Background: Few studies have focused on attitudes toward COVID-19 vaccination among Black or African American young adults (BYA) in the Southern United States, despite high levels of infection in this population. Objective: To understand this gap, we conducted an online survey to explore beliefs and experiences related to COVID-19 vaccination among BYA (aged 18-29 years) in 3 southern states. Methods: We recruited 150 BYA to participate in an online survey as formative research for an intervention to address vaccine hesitancy in Alabama, Georgia, and North Carolina from September 22, 2021, to November 18, 2021. Participants were recruited through social media ads on Facebook, Twitter, Instagram, and YouTube. Additionally, we distributed information about the survey through organizations working with BYA in Alabama, Georgia, and North Carolina; our community partners; and network collaborations. We used measures that had been used and were previously validated in prior surveys, adapting them to the context of this study. Results: Roughly 28 (19%) of the participants had not received any doses of the COVID-19 vaccine. Half of the unvaccinated respondents (n=14, 50%) reported they wanted to wait longer before getting vaccinated. Motivators to get vaccinated were similar between unvaccinated and vaccinated respondents (eg, if required, to protect the health of others), but the main motivator for those vaccinated was to protect one's own health. Among unvaccinated individuals, reasons for not receiving the COVID-19 vaccine included concern about vaccine side effects (n=15, 54%) and mistrust of vaccine safety (n=13, 46%), of effectiveness (n=12, 43%), and of the government's involvement with vaccines (n=12, 43%). Experiences of discrimination (n=60, 40%) and mistrust of vaccines (n=54, 36%) were common overall. Among all respondents, those who said they would be motivated to get vaccinated if it was required for school, work, or travel were more likely to endorse negative beliefs about vaccines compared to those motivated for other reasons. Conclusions: Mistrust in COVID-19 vaccine safety and efficacy is common among BYA in the Southern United States, irrespective of vaccination status. Other motivators, such as safety of family and community and vaccination requirements, may be able to tip the scales toward a decision to be vaccinated among those who are initially hesitant. However, it is unclear how vaccine requirements among BYA in the South affect trust in the government or health care in the long term. Interventions that include BYA in vaccination messaging and programs may more proactively build feelings of trust and combat misinformation.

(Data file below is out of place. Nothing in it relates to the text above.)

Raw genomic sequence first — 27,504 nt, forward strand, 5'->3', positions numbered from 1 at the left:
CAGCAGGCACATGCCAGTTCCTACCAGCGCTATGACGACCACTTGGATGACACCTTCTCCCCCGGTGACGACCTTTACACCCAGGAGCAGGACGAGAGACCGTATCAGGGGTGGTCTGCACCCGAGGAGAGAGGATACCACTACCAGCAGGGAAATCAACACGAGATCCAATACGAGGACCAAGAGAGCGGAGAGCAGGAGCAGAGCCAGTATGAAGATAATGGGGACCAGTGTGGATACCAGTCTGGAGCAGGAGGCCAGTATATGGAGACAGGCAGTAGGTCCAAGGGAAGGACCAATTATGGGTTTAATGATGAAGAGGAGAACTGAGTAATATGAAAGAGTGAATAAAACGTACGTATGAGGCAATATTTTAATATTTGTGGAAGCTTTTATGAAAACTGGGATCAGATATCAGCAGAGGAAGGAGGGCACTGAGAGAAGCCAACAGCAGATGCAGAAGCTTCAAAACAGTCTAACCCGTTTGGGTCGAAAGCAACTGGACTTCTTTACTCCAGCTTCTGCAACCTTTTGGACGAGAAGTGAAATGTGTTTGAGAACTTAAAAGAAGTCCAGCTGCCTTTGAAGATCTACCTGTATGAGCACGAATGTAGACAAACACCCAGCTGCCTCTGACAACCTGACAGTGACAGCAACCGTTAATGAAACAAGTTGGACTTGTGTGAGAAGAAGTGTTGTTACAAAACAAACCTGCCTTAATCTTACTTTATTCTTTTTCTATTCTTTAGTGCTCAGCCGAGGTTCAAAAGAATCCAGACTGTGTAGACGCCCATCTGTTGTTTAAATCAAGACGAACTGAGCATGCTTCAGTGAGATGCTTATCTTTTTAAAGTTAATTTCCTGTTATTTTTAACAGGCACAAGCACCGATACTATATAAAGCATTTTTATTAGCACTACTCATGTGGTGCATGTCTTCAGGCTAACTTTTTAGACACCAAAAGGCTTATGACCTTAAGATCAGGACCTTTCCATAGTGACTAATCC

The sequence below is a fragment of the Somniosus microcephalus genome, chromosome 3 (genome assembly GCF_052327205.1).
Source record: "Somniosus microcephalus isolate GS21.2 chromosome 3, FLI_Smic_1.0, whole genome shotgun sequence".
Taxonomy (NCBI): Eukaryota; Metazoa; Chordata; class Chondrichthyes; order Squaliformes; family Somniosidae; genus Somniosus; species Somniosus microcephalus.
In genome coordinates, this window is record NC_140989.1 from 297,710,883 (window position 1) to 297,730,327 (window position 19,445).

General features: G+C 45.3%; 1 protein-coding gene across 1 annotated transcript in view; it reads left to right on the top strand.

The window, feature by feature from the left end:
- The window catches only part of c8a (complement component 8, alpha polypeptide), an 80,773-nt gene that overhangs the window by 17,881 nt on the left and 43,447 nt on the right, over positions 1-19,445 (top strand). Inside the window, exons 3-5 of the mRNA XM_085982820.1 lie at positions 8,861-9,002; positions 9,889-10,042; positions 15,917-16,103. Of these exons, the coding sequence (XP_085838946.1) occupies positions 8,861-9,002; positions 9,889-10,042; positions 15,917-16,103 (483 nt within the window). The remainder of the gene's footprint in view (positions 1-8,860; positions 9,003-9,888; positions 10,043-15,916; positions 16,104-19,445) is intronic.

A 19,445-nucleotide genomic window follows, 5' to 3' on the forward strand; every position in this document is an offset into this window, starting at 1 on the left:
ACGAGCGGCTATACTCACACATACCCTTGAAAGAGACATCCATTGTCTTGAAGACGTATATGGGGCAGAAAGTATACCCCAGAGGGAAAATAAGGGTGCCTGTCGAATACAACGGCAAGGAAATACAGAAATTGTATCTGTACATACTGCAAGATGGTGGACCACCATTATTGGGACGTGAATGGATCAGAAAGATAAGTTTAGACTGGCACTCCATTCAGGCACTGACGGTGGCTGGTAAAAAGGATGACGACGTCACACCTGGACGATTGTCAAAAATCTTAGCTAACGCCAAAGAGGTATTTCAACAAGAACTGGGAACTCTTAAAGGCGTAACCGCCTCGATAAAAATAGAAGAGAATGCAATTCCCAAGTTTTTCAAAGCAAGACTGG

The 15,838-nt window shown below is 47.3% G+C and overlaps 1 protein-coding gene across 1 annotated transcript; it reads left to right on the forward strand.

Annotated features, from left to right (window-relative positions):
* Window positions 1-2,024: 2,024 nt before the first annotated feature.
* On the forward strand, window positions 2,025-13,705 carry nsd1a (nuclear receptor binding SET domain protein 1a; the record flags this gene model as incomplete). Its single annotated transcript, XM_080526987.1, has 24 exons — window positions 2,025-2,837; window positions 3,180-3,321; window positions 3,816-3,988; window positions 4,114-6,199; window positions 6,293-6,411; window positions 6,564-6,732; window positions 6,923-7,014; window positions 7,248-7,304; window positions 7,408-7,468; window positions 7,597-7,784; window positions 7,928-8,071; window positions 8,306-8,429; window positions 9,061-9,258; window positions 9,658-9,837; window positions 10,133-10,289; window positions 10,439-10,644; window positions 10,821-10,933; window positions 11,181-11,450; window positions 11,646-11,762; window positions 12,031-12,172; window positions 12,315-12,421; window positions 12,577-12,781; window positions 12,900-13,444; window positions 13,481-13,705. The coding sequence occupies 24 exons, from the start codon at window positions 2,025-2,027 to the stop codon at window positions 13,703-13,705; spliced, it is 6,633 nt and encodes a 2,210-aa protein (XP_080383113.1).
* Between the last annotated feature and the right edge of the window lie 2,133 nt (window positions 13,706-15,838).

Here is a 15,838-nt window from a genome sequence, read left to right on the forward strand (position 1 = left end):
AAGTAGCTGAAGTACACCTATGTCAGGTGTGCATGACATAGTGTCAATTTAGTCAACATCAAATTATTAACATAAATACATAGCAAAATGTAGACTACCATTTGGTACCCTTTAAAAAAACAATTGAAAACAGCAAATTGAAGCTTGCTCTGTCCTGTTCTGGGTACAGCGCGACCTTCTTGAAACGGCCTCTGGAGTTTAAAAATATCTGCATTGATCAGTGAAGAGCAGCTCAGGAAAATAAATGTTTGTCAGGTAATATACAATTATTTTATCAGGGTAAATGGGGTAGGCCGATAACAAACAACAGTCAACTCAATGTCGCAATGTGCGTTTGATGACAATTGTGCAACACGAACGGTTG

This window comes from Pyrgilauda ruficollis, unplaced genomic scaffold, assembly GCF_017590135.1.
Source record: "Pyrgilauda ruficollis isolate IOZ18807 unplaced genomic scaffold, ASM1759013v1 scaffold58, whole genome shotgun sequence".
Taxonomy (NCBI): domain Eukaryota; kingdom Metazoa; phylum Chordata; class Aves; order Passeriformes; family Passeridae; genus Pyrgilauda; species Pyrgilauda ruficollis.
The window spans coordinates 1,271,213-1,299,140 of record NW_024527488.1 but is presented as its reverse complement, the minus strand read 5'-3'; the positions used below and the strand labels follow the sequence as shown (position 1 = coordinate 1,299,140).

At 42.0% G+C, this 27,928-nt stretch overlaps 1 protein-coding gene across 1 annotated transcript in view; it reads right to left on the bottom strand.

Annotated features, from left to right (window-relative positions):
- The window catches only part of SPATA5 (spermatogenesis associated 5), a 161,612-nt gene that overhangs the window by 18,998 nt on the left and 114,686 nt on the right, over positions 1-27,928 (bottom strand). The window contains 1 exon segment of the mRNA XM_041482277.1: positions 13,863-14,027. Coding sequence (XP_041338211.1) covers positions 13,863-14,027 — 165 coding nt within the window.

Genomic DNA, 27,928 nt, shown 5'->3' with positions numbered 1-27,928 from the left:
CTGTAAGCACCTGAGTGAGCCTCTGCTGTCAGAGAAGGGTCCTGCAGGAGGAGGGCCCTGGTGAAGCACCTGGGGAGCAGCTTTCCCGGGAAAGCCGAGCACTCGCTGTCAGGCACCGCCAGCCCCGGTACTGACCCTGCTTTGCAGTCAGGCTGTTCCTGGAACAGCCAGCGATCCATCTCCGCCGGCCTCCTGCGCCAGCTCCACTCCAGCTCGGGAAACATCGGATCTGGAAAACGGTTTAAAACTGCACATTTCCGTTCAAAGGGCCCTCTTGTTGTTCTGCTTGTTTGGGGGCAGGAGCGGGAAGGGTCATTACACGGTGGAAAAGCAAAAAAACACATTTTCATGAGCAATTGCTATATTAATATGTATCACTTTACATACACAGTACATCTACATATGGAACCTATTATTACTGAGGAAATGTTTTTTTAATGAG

Intimate partner violence among pregnant women in Kenya: forms, perpetrators and associations
(2022) Mariella Stiller; Till Bärnighausen; Michael Lowery Wilson
Background: Intimate Partner violence (IPV) among pregnant women is a signifcant problem of public health importance. Nevertheless, there are relatively few studies which have examined the phenomenon in sub-Saharan settings. The aim of this study was to provide an overview of the prevalence, perpetrators, and associated factors of IPV during pregnancy in Kenya. Methods: We were making use of the 2014 Kenyan Demographic and Health Survey (KDHS) data and included women and girls of reproductive age (15–49 years) who have ever been pregnant (n = 4331). A weighted sample of respondents who have experienced violence during pregnancy (n = 397) were selected for further bivariate and multivariable logistic regression analyses in order to examine the association between IPV and socio-demographic factors. Results: The prevalence of violence among pregnant women in Kenya was 9.2%, perpetrated mostly by the current husband or partner (47.6%), followed by the former husband or partner (31.5%). Physical violence was the most common (78.6%), followed by emotional (67.8%) and sexual (34.8%). Having one or two children (aOR = 0.68; CI = 0.53−0.88), having secondary or higher education (aOR = 0.53; CI = 0.40−0.69) and being 18 years and above at frst cohabitation (aOR = 0.75; CI = 0.60−0.94) and at sexual debut (aOR = 0.65; CI = 0.53−0.80) were signifcantly associated with fewer reports of violence during pregnancy. Pregnant women who were divorced, separated or widowed (aOR = 1.91; CI = 1.47−2.47), who were employed (aOR = 1.34; CI = 1.06−1.70), who had witnessed their fathers beat their mothers (aOR = 1.59; CI = 1.28−1.97) and who had primary education (aOR = 1.53; CI = 1.11−2.14) were signifcantly more likely to experience violence. Conclusions: To prevent violence among pregnant women in Kenya, training health care providers should go hand in hand with interventions sensitising and mobilising community members, both addressing the socio-demographic drivers of IPV during pregnancy and directing a particular attention to the most vulnerable ones.